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WASHINGTON -- Trump administration officials opened champagne and shook hands with negotiators Wednesday after a lengthy rule-making process led to consensus on a broad array of changes to federal standards governing college accreditors and online education.

Those changes will allow colleges to get faster approval for changes to their programs, facilitate quicker federal recognition of new accreditors and allow for more targeted, less comprehensive federal reviews of accreditors. And they would give accreditors discretion over when to take action against a college that is out of compliance with standards.

Accreditors are the primary oversight bodies for college quality and act as the gatekeepers for federal student aid. But Education Department leaders said last year that too many burdens have been placed on accreditors at the expense of flexibility and innovation.

“We are being more respectful of accreditors for knowing their institutions and knowing their standards. And making sure that schools get to those standards in a way that's appropriate,” said Diane Auer Jones, principal deputy under secretary at the Education Department, who set the agenda for the process last year.

Wednesday marked the first time in nearly a decade that the process, known as negotiated rule making, ended in formal consensus on changes to federal rules sought by the department. Absent a unanimous agreement by negotiators, the Trump administration would write the rule itself.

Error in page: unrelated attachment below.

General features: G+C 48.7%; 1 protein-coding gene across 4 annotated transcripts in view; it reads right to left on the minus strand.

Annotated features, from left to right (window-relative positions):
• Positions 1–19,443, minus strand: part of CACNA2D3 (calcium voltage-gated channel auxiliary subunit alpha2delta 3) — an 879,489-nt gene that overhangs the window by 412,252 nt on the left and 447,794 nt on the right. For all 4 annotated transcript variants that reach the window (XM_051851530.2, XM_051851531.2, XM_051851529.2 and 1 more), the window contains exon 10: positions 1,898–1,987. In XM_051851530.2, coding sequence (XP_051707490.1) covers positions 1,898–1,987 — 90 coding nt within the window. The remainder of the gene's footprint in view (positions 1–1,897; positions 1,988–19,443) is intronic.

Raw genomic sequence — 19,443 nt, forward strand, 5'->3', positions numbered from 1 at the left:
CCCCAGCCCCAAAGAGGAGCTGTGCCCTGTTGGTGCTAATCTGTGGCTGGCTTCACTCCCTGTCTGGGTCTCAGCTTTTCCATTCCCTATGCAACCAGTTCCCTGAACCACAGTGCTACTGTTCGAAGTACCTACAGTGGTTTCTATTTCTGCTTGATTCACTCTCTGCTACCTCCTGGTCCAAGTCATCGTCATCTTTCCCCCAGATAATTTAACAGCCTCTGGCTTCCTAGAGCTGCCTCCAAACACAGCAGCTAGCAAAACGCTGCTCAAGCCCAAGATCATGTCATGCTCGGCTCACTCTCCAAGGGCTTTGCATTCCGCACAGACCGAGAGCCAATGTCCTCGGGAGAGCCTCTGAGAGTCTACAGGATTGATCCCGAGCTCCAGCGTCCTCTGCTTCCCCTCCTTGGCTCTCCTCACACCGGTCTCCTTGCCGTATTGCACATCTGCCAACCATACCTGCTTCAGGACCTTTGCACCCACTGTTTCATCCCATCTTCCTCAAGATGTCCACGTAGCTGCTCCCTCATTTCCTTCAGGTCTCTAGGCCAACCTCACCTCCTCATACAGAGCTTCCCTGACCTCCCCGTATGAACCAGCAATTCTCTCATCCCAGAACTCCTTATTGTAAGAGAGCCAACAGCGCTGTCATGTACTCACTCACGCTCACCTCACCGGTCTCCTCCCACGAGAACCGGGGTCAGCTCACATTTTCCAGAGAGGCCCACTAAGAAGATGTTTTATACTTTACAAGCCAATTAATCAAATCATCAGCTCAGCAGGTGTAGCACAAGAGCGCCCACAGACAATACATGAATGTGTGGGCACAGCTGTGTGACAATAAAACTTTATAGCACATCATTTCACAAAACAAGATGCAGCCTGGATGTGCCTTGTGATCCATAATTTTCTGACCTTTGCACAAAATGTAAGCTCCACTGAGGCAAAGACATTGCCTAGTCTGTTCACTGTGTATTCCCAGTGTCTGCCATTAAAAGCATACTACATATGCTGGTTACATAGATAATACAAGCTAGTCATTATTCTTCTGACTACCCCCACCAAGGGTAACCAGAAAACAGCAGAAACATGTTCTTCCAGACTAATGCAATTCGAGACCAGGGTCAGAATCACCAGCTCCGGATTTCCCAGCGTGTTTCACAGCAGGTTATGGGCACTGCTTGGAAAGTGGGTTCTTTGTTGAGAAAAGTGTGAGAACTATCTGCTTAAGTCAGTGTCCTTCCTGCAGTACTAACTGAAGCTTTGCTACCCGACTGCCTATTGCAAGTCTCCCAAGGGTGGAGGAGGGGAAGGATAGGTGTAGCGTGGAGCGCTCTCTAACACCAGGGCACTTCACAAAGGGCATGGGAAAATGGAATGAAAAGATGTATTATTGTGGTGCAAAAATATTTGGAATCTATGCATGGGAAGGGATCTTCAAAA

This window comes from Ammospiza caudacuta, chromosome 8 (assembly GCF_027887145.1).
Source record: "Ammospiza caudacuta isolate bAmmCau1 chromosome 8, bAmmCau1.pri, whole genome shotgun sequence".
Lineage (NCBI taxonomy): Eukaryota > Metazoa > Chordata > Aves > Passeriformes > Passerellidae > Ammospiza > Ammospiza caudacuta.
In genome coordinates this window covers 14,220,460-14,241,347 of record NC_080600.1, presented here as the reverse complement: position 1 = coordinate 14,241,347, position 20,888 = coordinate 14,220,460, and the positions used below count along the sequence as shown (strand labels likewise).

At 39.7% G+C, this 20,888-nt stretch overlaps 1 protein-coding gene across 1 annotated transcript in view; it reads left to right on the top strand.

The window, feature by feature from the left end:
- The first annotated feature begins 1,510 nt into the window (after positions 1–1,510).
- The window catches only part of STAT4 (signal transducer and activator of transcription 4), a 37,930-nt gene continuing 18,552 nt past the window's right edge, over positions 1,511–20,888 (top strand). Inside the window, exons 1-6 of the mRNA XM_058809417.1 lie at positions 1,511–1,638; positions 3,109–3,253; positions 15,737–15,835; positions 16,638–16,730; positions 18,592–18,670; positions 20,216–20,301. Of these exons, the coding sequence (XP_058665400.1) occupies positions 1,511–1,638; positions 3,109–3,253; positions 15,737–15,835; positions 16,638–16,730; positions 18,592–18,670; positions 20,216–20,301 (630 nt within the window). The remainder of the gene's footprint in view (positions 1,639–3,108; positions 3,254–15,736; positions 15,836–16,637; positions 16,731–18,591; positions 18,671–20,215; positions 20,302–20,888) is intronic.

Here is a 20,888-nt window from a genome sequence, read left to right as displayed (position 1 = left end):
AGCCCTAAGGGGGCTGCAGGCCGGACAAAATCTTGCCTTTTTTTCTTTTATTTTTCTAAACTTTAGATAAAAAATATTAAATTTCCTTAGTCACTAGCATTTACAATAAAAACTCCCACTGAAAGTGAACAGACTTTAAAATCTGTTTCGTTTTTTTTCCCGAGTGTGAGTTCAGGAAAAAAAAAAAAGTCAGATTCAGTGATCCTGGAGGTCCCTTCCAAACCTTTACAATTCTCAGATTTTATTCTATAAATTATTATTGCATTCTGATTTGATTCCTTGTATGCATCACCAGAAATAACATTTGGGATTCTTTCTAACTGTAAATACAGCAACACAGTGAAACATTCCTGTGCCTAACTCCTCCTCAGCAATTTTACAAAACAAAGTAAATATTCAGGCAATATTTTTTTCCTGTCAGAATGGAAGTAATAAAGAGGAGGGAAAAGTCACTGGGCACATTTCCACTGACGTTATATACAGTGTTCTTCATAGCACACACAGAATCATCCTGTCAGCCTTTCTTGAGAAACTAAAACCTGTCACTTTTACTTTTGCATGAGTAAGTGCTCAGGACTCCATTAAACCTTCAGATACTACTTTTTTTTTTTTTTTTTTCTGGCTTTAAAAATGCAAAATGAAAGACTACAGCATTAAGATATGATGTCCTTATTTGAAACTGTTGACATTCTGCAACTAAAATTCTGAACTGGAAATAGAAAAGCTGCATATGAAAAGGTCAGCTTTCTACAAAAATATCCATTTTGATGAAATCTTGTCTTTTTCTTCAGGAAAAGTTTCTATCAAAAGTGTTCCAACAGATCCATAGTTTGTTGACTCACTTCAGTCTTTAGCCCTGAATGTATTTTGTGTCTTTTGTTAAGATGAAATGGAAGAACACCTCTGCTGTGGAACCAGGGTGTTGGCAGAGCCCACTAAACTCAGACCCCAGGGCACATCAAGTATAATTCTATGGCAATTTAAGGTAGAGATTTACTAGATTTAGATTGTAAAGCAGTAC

The panel of 15 negotiators plus alternates assembled by the Education Department included representatives from college groups, regional accreditors, national accreditors and financial aid administrators, as well as two negotiator spots for student representatives, who were often at odds with other negotiators but ultimately voted for the package of changes.

The department got consensus in part by pulling back on its proposals that were most controversial with regional accreditors and college groups.

Consumer advocates, though, warned that the package of changes agreed to by negotiators took federal standards in exactly the wrong direction, given that the department’s own inspector general had recently warned that its oversight of the organizations fell short.

“This just reinforces for them that they don’t need to be doing much of anything to protect students,” said Beth Stein, vice president for the Institute for College Access and Success, after observing the negotiations.

The next step for the Trump administration is the release of proposed rule changes based on the consensus reached by negotiators. The department will then solicit public comments on the proposal before issuing a final rule.

“The work is just about to begin,” said Michale McComis, executive director at the Accrediting Commission of Career Schools and Colleges, who represented national accrediting agencies.

Education Secretary Betsy DeVos said in a statement that each person at the table was forced to challenge their own assumptions and examine best practices to serve students better.

“The committee recognized that higher education has changed in many ways since the last reauthorization of the Higher Education Act, including in the use of innovative technologies,” she said. “These changes will allow students to work at their own pace to earn a college degree, obtain credit for proving what they already know and earn a credential aligned with employers’ job requirements.”